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Effects of the Famine 3: Demographics
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The country left behind by the emigrants was transformed by the famine. The map [1] shows the drop in population islandwide between 1841 and 1851. Only three areas (the metropolitan areas of Belfast, Dublin and Cork) managed to increase their population. This was partly due to an influx of famine victims from rural areas and the fact that the famine had comparatively little effect in urban areas. Elsewhere, the coastal counties of Ulster and Munster suffered the smallest falls, with the inland, southern and western areas suffering the greatest falls.

Population change in Ireland 1841 to 1851 [14kB]

It must be pointed out that the map does not show the 'final' state of the famine years; the decline it depicts continued until after the mid 20th century. The table below shows the population of selected counties (and the two present states) since 1841. In the case of Dublin, the population is ever-increasing. In other cases, eg Waterford, the population fell and recently began to rise. In others, eg Leitrim, the decline has not yet stopped. In the Republic of Ireland, it was only after 1960 that the natural population increase exceeded emigration, and the population has been rising slowly since then. In Northern Ireland, the population decline was reversed around 1900 and has been increasing since then.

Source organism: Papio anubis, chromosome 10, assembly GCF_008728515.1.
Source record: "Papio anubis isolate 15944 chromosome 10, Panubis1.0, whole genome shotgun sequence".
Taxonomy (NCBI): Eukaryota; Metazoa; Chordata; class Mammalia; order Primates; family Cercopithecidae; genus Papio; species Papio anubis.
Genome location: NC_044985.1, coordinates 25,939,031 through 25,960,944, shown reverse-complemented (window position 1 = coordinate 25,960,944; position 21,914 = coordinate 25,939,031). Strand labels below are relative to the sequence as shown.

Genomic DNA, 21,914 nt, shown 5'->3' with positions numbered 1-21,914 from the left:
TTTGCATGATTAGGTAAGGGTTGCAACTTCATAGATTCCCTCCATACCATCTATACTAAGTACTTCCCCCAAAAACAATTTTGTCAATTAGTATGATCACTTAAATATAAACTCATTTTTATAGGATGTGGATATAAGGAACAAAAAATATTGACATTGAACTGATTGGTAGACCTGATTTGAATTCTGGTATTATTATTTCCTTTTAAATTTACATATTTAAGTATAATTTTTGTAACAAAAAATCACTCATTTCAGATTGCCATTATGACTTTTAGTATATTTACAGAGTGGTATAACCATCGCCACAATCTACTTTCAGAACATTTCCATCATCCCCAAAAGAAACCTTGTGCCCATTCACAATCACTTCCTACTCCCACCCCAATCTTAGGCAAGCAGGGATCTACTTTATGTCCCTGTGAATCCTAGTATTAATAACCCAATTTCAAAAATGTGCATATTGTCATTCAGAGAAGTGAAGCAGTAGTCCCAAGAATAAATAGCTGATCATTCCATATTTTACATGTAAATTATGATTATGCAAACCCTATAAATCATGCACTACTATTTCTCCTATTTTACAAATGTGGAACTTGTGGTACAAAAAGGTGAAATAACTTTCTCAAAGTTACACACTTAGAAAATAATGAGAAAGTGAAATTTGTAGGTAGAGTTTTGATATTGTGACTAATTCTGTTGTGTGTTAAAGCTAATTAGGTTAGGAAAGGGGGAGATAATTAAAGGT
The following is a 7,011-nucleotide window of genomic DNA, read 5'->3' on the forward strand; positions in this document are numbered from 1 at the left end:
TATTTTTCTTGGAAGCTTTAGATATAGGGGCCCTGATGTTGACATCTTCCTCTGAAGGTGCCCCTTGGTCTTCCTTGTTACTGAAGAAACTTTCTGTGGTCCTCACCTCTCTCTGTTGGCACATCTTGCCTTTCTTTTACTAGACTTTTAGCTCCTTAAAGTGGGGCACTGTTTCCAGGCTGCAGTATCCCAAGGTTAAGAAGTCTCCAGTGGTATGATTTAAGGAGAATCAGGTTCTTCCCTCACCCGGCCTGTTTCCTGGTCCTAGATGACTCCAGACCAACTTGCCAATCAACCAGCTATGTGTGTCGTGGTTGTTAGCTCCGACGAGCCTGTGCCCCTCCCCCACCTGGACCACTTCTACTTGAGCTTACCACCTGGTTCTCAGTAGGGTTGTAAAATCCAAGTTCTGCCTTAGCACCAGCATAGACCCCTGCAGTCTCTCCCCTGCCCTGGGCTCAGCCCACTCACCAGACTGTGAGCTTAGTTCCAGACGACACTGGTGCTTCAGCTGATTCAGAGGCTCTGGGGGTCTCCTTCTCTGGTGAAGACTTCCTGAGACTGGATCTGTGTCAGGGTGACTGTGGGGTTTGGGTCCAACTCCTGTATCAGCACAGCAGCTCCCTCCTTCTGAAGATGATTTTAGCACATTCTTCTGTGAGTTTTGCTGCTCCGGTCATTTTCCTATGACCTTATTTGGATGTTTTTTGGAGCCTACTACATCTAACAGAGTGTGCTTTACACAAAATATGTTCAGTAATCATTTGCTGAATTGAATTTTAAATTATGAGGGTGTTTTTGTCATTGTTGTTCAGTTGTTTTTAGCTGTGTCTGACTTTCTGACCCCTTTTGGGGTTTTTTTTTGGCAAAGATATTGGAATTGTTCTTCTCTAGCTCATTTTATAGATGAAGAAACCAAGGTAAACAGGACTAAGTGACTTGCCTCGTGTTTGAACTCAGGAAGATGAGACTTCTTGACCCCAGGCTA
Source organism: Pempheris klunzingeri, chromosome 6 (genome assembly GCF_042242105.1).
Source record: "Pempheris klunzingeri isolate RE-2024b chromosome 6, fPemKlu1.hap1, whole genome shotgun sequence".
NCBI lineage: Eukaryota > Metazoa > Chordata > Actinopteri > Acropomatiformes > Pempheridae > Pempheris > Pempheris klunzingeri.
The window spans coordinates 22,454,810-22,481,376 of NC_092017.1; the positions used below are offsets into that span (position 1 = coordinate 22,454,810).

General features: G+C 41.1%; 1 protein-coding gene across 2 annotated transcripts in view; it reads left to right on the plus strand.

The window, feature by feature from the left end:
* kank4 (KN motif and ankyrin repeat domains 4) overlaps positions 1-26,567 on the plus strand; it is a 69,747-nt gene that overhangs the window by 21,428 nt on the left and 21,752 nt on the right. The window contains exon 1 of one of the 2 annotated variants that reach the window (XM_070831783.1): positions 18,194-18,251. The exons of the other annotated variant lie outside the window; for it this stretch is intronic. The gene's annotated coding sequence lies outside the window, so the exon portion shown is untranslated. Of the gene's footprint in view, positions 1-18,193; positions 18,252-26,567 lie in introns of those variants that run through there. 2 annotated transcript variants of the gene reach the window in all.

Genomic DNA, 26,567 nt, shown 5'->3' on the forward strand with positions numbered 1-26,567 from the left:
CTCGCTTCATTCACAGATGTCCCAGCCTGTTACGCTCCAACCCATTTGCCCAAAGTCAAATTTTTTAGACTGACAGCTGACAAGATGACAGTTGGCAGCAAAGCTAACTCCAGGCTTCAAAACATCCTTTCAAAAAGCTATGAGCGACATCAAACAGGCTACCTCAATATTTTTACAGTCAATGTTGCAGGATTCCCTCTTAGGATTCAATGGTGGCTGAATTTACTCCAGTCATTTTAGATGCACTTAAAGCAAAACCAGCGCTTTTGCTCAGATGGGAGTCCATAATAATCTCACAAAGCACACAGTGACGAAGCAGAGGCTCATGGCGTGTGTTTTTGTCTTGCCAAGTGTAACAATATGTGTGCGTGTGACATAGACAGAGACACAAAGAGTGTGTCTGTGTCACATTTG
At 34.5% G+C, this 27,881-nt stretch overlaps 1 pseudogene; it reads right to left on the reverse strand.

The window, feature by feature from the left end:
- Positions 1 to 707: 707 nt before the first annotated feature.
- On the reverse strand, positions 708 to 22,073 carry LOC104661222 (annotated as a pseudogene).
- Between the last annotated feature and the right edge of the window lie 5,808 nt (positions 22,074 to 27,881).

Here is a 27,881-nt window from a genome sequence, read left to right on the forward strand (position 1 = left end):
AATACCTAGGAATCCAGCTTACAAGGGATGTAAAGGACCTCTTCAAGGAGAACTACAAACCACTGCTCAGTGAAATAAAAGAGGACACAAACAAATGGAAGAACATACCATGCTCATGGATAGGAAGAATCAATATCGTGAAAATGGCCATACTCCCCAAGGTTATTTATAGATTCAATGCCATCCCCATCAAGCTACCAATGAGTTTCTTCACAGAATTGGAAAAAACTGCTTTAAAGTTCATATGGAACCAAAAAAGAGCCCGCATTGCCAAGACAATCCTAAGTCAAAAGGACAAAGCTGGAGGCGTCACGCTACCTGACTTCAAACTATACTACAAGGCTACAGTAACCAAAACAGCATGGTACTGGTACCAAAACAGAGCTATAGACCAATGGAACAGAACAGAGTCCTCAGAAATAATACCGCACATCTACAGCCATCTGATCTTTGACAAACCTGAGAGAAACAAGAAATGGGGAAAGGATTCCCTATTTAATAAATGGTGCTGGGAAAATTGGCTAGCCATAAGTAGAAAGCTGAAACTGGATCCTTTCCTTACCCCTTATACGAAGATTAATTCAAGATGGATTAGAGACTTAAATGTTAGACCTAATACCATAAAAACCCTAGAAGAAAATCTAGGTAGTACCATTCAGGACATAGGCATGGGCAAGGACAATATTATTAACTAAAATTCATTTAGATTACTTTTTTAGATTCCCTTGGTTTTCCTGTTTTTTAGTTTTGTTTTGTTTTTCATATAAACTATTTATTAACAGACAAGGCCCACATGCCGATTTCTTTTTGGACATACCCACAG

Year Mayo Louth Dublin Tipperary Waterford Leitrim Rep of
Northern Ireland
1841 389 128 373 436 196 155 6529 1649
1861 255 91 410 249 134 112 4402 1396
1881 245 78 419 200 113 90 3870 1305
1901 199 66 448 160 87 69 3222 1237
1926 173 63 506 141 79 56 2972 1257
1946 148 66 636 136 76 45 2955 *1338
1961 123 67 718 124 71 33 2818 1425
1981 115 89 1003 135 89 28 3443 1536
1991 110 91 1025 133 92 25 3526 1578
Population of selected Irish counties, in thousands. Figures for Northern Ireland and Republic of Ireland before 1921 are of the counties that later constituted those areas. *estimate.

The Irish language was another thing to decline in the post-famine years. It must be pointed out that the Irish language was already in decline at the start of the famine, but the famine must surely have accelerated the process. In the early part of the 1800s, around 40% of the population spoke Irish, compared to around 30% in 1845, the eve of the famine [2]. Those who died or emigrated in the famine were disproportionately Irish speakers, mainly because the famine hit rural areas hardest and that is where Irish had survived the longest. In 1861, the number of Irish speakers had fallen to 24%. This decline continued for some years, reaching a low of 18% (figure for Republic of Ireland only) around 1926, when it was revived by the new Irish government. Ó Gráda comments "Neither O'Connellite nor Fenian brands of nationalism did anything to foster Irish, and by the time a more advanced nationalist ideology adopted the old tongue it was too late [2]".